As a child growing up in Ohio, Nate O'Reilly loved football, basketball, and baseball. But the sounds of a coach or a P.E. teacher barking at him and other students with orders to run, typically when misbehavior occurred, still ring in his ears.
Despite the punitive laps, O'Reilly grew to love running after signing up for shorter races with family members, and he eventually became a marathoner himself. Today, as a P.E. teacher at P.S. 452 in Manhattan's Upper West Side, the 37-year-old is determined to not to pass on his running-related trauma to his students.
"It's simple for coaches and teachers to say, 'Just go run' as a punishment It's unimaginative," he said. "It's unfortunate that it now has that stigma for children."
That's something that a new wave of coaches, trainers, and teachers are trying to reverse, changing the role of running in their students' lives to something more welcome, rather than the athletic equivalent of being smacked with a ruler.
As physical education and youth sports have evolved over the past century and a half, it's unclear when, precisely, running laps became a default punishment for coaches and teachers. Research indicates, however, that it may not only be ineffective as a disciplinary tool; it also can discourage children from being more physically active in general. In extreme cases, punishment running can overwork younger athletes and prevent them from performing to their fullest on the day of competition. The practice may be considered corporal punishment, and therefore illegal, in some states, and increased scrutiny appears to be making schools more wary. In 2012, for example, a high school football coach in Iowa came under fire for excessive use of running as punishment; earlier this year, a strength coach at Tulane University was allegedly fired for similar reasons.
A group of exercise physiologists and board members with the National Alliance for Youth Sports, a Florida-based nonprofit that trains coaches and volunteers, convened and published a statement in 2009 saying that running as a form of punishment should be prohibited because it is "a healthy activity that should be associated with fun" and that "when a child is forced to run as punishment they may push themselves past their endurance level out of fear of receiving additional punishment." The organization had been incorporating the philosophy in training materials since the early 1980s.
"We're trying to reeducate people a bit," John Engh, chief operating officer with NAYS, said. "For kids to associate a physical activity with a punishment is counterproductive. We want to say that physical activity is great. I can tell you from being a wrestler, I hated running laps and I hate running to this day because it was always a form of punishment." Instead, Engh says, running and disciplinary tactics should remain distinct.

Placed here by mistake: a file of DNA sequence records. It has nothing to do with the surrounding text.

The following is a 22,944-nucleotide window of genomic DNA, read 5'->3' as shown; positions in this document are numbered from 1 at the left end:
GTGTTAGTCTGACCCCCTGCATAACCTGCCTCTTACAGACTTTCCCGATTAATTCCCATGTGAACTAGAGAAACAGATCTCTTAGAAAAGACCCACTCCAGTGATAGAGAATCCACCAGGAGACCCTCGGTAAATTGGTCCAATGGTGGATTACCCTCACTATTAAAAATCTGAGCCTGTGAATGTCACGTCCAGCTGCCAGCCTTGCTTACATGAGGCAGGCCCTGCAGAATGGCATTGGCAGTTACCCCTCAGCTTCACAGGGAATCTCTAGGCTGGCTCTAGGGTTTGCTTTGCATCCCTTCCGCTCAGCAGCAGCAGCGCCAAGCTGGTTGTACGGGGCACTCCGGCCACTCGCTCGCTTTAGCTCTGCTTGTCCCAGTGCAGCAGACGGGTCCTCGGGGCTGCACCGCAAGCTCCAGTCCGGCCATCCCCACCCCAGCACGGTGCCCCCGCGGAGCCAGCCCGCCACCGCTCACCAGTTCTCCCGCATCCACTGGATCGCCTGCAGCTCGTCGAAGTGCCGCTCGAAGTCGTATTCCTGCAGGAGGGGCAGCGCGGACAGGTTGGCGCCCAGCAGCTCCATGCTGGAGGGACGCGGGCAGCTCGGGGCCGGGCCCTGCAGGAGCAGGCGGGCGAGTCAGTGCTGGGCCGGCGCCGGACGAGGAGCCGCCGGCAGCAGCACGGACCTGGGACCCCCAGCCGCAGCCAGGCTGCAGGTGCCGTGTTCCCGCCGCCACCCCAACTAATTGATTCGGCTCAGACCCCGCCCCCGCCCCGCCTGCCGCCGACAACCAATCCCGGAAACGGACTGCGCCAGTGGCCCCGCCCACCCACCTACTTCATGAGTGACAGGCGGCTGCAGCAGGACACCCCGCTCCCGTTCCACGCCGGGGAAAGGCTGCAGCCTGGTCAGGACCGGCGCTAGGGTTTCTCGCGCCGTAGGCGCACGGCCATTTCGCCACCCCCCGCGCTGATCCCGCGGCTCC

Yet at its best, running can also be therapeutic, meditative, healthy and a powerful teaching tool and goal-setting mechanism, making its stigma all the more frustrating, Nicoletta Nerangis the executive director and founder of Run4Fun, a New York City-based nonprofit said.
The increasingly competitive nature of youth sports may be partially to blame for running's stigma with the younger set, she said. Working with nearly 200 young runners, ages 4 through 18, in after-school settings, Nerangis said she frequently hears from parents who are concerned about their child's technique and competitive ability.
"Parents are worried that I won't take their child because they don't have experience," Nerangis said. "We're just the opposite. Our whole thing is getting kids excited, promoting the love and passion of running for the rest of their lives."
Parental pressure aside, Nerangis said she often finds herself rechanneling the intense competition between children into behaviors like setting goals for themselves.
"It's definitely a challenge to continue to make it fun and not just say 'I need to produce runners that can get college scholarships,'" she said. "That's fine and wonderful to get those scholarships. I think that's fantastic. But that's not our sole purpose."
Meanwhile, at P.S. 452, Nate O'Reilly continues to pair running with music, games and programs that are designed to encourage goal setting and healthy competition. He said he was surprised when during recess, given an array of things to do with their time, several of his students regularly hit the track.
During parent-teacher conferences, he said he's regularly met with statements of bafflement from parents when they see that their children report positive, even joyful, experiences running in gym class.
"Parents say 'I'm not an athlete and I had no idea that my son or daughter would love running like this.'" O'Reilly said. "From an early age, these kids have a different mindset."